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Postcards from the land of grief
 

Grief can often feel like a gnawing homesickness for a place where you used to live, but to which you can never return. Baptist minister Richard Littledale has written a series of short, candid thoughts and reflections from his own experience of widowhood 

 

Postcards from the land of gri


In an age where you can take a photo on your phone, upload it to an app, and have it printed and sent with a message from you on the back to anywhere in the world, the idea of actually writing a postcard seems like a quaint anachronism.  Even when they were in fashion, I hated writing them.  My writing would be as big as I could possibly make it, and I am sure my postcards were every bit as boring to read as they were to write.
 
So why, at the age of 53, did I start writing them again?  The reason was that I found myself suddenly and unexpectedly living abroad.  Geographically, I was in exactly the same spot as I had been before.  In every other way, though, I had been plucked from familiar territory and dropped unceremoniously in a foreign land.  At the end of an eight-year long battle with cancer, fought all along with customary pluck and dignity, my wife and best friend had died.  Fiona and I had been together for more than 30 years, weathering the storms of ministry and sharing the journey of faith.  Without her by my side, the familiar became strange, the reassuring became disturbing, and I was stranded.
 
The parallels with living in a foreign country to which I had not intended to move soon became apparent.  I would visit the supermarket and buy too much of the right thing or the wrong thing altogether.  I would find that other people were working off a different calendar to me, because my milestones and significant dates were not theirs.  In social encounters I would feel unsure of myself and uncertain how the game was played.  Occasionally I would catch sight of a single man in the mirror – something which I had not been for well over 30 years.
 
In an attempt to process this strange and unnerving experience, I began to write ‘Postcards from the Land of Grief’ and publish them on my blog

The first of them ran like this:


I am learning that the landscape of grief is a strangely unnerving place. In part its strangeness is that those things which you had thought would be familiar…are not familiar at all. Grief can turn a soft memory into an unforgiving rock face or a hairbrush into a sword to pierce the heart. Regrets, like injected foam, expand to fill the space you give them. Words spoken or heard are like an old cassette left next to a magnet – muffled by exposure to greater force.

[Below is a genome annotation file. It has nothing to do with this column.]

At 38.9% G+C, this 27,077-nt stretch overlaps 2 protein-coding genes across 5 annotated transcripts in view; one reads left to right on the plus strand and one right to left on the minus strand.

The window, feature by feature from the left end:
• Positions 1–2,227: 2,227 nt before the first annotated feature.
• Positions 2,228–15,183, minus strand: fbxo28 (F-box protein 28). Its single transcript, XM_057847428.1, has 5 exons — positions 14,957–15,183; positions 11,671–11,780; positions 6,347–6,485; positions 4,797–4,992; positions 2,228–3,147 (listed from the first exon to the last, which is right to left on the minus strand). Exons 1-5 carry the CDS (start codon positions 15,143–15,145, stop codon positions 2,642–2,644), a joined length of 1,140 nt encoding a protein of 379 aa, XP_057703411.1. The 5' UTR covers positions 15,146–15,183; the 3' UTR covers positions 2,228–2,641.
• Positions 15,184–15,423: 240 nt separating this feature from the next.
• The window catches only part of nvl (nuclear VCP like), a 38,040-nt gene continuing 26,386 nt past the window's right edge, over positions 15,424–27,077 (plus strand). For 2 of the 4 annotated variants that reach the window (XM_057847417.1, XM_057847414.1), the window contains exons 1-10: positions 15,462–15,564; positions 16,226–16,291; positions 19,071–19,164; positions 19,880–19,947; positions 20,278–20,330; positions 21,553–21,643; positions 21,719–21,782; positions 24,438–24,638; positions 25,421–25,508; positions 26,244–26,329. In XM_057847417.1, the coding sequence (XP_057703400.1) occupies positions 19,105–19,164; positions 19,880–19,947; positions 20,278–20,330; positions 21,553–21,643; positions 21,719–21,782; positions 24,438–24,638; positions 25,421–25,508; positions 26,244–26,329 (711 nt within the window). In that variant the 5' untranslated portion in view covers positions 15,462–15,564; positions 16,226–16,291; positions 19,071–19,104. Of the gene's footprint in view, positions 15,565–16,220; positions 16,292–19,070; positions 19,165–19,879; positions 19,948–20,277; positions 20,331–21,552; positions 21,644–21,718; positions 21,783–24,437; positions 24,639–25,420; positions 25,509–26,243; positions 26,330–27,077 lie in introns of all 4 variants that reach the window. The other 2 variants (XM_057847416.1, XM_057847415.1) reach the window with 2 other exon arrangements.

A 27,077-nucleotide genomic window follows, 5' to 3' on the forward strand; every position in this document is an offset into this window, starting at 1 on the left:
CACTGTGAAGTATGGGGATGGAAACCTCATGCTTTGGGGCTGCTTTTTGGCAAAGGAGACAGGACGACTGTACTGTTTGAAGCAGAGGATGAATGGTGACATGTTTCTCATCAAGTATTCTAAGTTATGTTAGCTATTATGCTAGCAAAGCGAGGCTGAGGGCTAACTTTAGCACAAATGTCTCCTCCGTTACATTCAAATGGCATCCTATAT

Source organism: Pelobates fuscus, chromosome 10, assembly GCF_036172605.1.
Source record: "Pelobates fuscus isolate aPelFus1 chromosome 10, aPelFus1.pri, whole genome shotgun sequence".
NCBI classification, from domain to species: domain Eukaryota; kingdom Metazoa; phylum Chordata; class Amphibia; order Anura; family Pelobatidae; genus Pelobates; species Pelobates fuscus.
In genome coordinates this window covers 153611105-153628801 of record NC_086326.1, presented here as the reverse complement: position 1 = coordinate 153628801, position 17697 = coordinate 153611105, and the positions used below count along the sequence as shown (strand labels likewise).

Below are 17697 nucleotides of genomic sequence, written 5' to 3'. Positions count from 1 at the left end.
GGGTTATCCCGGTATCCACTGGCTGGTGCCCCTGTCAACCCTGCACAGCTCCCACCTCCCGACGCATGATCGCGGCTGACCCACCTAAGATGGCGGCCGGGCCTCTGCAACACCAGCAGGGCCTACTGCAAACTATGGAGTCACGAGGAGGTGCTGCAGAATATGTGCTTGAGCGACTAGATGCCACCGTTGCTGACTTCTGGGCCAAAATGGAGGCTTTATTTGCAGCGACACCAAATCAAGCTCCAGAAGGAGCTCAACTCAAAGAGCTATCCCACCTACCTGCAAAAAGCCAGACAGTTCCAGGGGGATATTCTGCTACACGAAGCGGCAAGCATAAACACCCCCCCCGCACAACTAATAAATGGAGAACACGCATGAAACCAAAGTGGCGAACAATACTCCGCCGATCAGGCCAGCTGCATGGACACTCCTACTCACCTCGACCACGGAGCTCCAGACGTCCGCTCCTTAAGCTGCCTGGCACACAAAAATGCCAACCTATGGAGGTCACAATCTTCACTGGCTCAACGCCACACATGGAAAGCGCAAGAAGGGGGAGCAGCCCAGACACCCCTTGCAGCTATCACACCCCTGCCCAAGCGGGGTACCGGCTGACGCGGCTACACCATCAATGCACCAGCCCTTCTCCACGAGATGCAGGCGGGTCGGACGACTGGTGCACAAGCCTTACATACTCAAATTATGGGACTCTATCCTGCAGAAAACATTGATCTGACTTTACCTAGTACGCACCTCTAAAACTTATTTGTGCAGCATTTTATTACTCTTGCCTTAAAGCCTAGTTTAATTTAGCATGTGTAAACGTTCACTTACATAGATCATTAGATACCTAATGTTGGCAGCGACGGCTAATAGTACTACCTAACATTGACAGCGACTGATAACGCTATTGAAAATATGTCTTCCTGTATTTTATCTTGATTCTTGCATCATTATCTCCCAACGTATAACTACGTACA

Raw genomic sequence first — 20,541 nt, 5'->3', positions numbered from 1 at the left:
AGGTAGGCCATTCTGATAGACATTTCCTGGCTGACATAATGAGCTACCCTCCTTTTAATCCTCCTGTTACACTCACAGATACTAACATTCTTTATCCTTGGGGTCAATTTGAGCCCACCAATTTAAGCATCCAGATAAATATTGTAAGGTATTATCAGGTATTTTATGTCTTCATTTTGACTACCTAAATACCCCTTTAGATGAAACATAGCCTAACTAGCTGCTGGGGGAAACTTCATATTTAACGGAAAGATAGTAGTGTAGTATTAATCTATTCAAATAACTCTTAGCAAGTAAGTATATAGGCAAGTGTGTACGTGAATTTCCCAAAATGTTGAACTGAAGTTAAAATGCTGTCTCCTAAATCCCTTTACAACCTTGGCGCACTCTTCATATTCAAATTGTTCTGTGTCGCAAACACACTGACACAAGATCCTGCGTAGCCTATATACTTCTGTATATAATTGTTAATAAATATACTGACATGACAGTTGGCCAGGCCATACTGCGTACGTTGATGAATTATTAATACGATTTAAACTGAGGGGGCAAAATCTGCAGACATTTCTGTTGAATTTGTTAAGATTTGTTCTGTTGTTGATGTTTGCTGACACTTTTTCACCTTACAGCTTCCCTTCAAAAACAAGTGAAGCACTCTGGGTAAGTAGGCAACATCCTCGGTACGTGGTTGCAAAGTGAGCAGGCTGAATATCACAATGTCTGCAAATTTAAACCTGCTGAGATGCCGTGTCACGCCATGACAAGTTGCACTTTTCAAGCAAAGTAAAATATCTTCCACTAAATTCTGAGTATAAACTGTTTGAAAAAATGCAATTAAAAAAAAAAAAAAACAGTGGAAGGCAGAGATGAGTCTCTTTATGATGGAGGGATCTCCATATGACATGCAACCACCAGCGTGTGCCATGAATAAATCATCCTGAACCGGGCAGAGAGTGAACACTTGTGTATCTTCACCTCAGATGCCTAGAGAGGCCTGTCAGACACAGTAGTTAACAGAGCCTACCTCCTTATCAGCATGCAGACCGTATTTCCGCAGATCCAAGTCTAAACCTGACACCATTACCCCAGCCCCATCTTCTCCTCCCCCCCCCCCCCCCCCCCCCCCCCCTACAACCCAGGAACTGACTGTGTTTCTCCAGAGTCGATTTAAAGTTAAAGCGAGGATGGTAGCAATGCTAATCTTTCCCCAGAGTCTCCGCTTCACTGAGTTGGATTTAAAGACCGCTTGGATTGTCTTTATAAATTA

I would go on to write about all kinds of things – dates, experiences, feelings and memories.  On one occasion I wrote about the ‘invisible borders which surrounded me:


I am finding that the landscape of grief has just such a border. I can gaze across it at old familiar things. I can watch normal life unfold before my eyes, and I can stand and have a conversation with those across the border as if nothing separated us. That said – it is impossible to cross for now. When it comes down to it, they live there and I live here and nothing can be done about that. I make occasional forays into their land, and they are precious. It turns out, though, that I take the border with me. I am like a cartoon character racing to outrun an elastic band – legs whirring and arms pumping, but the snap of the elastic must bring me back as surely as night follows day.

 
I wrote because it helped me, but I soon discovered that it was helping others.  People began to comment on the blog, and one or two started asking when the collection of them might be published.  BBC Radio 4 centred an entire Sunday Worship programme around them, and it provoked one of the biggest responses that programme has ever seen.  I had letters and emails from people as far apart as New Zealand in the South and the Outer Hebrides in the North. In the Spring of this year, I delivered the annual Sue Ryder lecture in the Houses of Parliament based around them – evoking a similar response.
 
In August, Postcards From The Land of Grief was published by Authentic Media, in small hardback format, with gorgeous illustrations by  Vivian Hansen and Alejo Porras.  People keep asking me ‘how it is going’ – and I think they mean numbers. To be honest, I don’t really know.  All royalties are going to Sue Ryder, so I am not as aware of sales as I might be. What I do know, though, is that it is having an impact on those who read it. Some of them are living in the ‘land of grief’ themselves, and others have bought it for friends who are temporary residents there. I leave you with a comment from one reader, recently bereaved, who said that:
 

Your theology employs both the front door of reason and the back door of imagination.

 
I sincerely hope that is so. This is without a doubt the costliest book I have ever written.  It will be worth it if it can help those in the land of grief, or living on its borders.
 

The Revd Richard Littledale is the minister of Newbury Baptist Church 

Postcards from the Land of Grief was published by Authentic. For more on Richard's publications and writing, visit his Amazon page and his blog richardlittledale.me.uk 
 



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Baptist Times, 25/10/2019
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